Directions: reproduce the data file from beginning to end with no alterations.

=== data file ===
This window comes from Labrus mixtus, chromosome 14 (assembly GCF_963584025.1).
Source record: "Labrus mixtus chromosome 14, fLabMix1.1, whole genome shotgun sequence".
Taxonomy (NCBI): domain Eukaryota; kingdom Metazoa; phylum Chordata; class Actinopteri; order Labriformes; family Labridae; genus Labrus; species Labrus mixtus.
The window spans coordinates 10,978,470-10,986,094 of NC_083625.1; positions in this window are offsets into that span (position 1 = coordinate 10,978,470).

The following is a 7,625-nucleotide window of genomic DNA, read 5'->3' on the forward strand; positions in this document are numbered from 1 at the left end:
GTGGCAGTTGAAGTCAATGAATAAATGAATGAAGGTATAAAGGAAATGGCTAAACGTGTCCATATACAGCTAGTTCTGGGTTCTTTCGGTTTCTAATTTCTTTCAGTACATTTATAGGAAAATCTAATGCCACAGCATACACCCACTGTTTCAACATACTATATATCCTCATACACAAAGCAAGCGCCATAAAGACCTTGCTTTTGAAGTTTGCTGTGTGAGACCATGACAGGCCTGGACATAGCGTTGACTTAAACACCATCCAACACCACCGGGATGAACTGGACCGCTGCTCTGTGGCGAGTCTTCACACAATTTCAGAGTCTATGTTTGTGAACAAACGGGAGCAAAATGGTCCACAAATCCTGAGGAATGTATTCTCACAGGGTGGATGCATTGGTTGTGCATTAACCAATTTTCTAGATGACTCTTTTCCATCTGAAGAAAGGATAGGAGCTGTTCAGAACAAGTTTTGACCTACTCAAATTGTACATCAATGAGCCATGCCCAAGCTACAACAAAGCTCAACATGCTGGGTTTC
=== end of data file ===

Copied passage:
This window comes from Labrus mixtus, chromosome 14 (assembly GCF_963584025.1).
Source record: "Labrus mixtus chromosome 14, fLabMix1.1, whole genome shotgun sequence".
Taxonomy (NCBI): domain Eukaryota; kingdom Metazoa; phylum Chordata; class Actinopteri; order Labriformes; family Labridae; genus Labrus; species Labrus mixtus.
The window spans coordinates 10,978,470-10,986,094 of NC_083625.1; positions in this window are offsets into that span (position 1 = coordinate 10,978,470).

The following is a 7,625-nucleotide window of genomic DNA, read 5'->3' on the forward strand; positions in this document are numbered from 1 at the left end:
GTGGCAGTTGAAGTCAATGAATAAATGAATGAAGGTATAAAGGAAATGGCTAAACGTGTCCATATACAGCTAGTTCTGGGTTCTTTCGGTTTCTAATTTCTTTCAGTACATTTATAGGAAAATCTAATGCCACAGCATACACCCACTGTTTCAACATACTATATATCCTCATACACAAAGCAAGCGCCATAAAGACCTTGCTTTTGAAGTTTGCTGTGTGAGACCATGACAGGCCTGGACATAGCGTTGACTTAAACACCATCCAACACCACCGGGATGAACTGGACCGCTGCTCTGTGGCGAGTCTTCACACAATTTCAGAGTCTATGTTTGTGAACAAACGGGAGCAAAATGGTCCACAAATCCTGAGGAATGTATTCTCACAGGGTGGATGCATTGGTTGTGCATTAACCAATTTTCTAGATGACTCTTTTCCATCTGAAGAAAGGATAGGAGCTGTTCAGAACAAGTTTTGACCTACTCAAATTGTACATCAATGAGCCATGCCCAAGCTACAACAAAGCTCAACATGCTGGGTTTC